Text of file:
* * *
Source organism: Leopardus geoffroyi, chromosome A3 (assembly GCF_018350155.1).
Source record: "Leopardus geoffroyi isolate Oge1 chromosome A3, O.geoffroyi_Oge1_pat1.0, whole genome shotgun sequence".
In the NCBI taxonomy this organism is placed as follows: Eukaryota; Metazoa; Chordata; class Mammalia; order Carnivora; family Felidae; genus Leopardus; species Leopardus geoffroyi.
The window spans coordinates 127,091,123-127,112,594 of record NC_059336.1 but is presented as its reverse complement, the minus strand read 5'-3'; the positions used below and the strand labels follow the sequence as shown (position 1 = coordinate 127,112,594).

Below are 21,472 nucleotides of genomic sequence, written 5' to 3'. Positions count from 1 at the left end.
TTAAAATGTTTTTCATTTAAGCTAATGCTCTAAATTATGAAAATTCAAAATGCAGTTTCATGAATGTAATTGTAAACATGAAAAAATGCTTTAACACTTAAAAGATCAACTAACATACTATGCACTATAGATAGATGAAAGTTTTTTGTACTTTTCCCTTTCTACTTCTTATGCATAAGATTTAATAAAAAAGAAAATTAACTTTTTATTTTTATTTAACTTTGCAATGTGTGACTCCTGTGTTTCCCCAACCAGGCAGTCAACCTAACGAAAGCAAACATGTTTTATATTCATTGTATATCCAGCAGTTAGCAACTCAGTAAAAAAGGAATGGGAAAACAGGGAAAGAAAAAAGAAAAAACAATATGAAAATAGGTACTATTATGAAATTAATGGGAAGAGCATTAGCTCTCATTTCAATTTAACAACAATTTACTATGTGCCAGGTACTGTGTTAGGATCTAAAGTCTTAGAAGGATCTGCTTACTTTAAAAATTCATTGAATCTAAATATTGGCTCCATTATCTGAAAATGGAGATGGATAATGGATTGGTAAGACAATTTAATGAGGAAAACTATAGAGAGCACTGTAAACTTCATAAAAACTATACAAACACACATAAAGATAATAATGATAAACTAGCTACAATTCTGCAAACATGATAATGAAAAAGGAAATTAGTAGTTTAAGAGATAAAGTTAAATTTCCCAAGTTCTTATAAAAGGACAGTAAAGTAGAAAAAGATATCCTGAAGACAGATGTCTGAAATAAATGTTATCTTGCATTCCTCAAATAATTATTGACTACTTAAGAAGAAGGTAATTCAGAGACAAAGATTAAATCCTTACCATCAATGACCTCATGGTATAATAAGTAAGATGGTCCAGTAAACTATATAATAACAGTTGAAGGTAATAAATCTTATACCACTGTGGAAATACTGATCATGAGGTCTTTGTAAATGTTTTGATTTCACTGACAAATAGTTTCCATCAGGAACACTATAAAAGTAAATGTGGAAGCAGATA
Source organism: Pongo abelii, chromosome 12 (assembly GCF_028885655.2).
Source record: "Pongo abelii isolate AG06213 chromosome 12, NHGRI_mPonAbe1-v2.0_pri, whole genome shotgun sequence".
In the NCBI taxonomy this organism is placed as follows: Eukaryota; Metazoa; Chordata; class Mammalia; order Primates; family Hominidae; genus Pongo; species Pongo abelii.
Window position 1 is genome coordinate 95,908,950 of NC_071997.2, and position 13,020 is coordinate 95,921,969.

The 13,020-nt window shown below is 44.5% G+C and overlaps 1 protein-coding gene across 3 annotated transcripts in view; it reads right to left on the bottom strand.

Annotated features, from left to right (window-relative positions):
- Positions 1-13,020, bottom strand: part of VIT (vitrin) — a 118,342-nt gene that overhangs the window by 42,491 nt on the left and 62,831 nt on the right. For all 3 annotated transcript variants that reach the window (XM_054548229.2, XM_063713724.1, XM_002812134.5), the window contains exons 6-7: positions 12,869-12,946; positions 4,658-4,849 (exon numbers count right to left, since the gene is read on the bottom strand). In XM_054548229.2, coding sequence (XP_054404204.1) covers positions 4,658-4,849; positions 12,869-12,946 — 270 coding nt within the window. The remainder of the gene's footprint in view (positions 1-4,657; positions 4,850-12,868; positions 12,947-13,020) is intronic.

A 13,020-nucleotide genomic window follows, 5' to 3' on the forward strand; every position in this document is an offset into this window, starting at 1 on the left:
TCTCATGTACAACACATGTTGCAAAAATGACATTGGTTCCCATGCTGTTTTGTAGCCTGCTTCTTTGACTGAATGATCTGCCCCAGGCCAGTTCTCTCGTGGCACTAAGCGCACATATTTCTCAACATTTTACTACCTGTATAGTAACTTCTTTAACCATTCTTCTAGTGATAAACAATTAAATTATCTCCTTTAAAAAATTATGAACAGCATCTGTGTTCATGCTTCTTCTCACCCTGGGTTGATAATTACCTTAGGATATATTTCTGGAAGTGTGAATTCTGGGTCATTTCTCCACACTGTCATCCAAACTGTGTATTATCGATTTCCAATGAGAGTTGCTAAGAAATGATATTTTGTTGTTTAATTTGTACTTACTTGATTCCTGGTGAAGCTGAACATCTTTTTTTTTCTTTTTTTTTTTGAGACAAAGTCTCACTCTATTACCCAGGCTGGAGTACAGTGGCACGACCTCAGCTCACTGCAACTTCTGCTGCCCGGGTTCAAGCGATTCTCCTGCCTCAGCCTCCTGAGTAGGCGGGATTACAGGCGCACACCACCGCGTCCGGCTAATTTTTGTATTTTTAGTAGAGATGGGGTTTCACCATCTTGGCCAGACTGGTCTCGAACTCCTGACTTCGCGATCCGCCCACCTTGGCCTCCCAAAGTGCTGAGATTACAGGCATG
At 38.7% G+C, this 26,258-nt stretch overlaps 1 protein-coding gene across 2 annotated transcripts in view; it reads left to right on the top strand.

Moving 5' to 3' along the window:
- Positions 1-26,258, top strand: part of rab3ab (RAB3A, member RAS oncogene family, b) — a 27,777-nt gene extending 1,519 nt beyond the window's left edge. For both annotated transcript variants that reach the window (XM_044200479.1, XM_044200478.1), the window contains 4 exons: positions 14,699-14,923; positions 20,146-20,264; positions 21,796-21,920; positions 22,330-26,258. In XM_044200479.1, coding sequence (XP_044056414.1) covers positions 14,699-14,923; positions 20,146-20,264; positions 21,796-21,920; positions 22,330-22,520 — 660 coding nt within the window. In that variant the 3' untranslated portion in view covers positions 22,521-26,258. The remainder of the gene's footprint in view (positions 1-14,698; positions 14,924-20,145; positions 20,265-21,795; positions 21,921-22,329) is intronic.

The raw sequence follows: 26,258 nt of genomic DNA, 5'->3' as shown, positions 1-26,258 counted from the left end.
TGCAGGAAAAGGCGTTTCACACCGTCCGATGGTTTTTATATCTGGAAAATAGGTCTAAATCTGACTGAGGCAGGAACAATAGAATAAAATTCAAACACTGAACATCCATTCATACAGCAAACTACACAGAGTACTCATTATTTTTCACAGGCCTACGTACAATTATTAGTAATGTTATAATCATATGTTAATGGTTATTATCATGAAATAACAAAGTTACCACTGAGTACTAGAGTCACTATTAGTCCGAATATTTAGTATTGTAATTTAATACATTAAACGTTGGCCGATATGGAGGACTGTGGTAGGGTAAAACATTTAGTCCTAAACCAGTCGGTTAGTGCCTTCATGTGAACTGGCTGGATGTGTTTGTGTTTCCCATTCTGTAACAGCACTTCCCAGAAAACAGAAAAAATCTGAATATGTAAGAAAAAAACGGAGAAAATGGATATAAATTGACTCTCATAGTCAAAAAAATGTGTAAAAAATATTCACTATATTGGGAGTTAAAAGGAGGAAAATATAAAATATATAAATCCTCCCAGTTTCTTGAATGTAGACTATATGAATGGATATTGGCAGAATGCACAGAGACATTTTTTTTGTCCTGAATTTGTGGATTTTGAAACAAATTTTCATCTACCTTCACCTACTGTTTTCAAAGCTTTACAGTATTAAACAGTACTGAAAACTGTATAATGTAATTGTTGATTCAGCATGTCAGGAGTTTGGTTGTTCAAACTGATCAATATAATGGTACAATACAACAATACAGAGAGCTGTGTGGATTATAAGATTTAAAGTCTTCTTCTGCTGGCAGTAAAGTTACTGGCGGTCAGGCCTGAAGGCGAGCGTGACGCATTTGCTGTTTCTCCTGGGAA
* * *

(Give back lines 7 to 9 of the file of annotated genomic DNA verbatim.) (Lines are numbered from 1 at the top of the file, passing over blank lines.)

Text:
Source organism: Pongo abelii, chromosome 12 (assembly GCF_028885655.2).
Source record: "Pongo abelii isolate AG06213 chromosome 12, NHGRI_mPonAbe1-v2.0_pri, whole genome shotgun sequence".
In the NCBI taxonomy this organism is placed as follows: Eukaryota; Metazoa; Chordata; class Mammalia; order Primates; family Hominidae; genus Pongo; species Pongo abelii.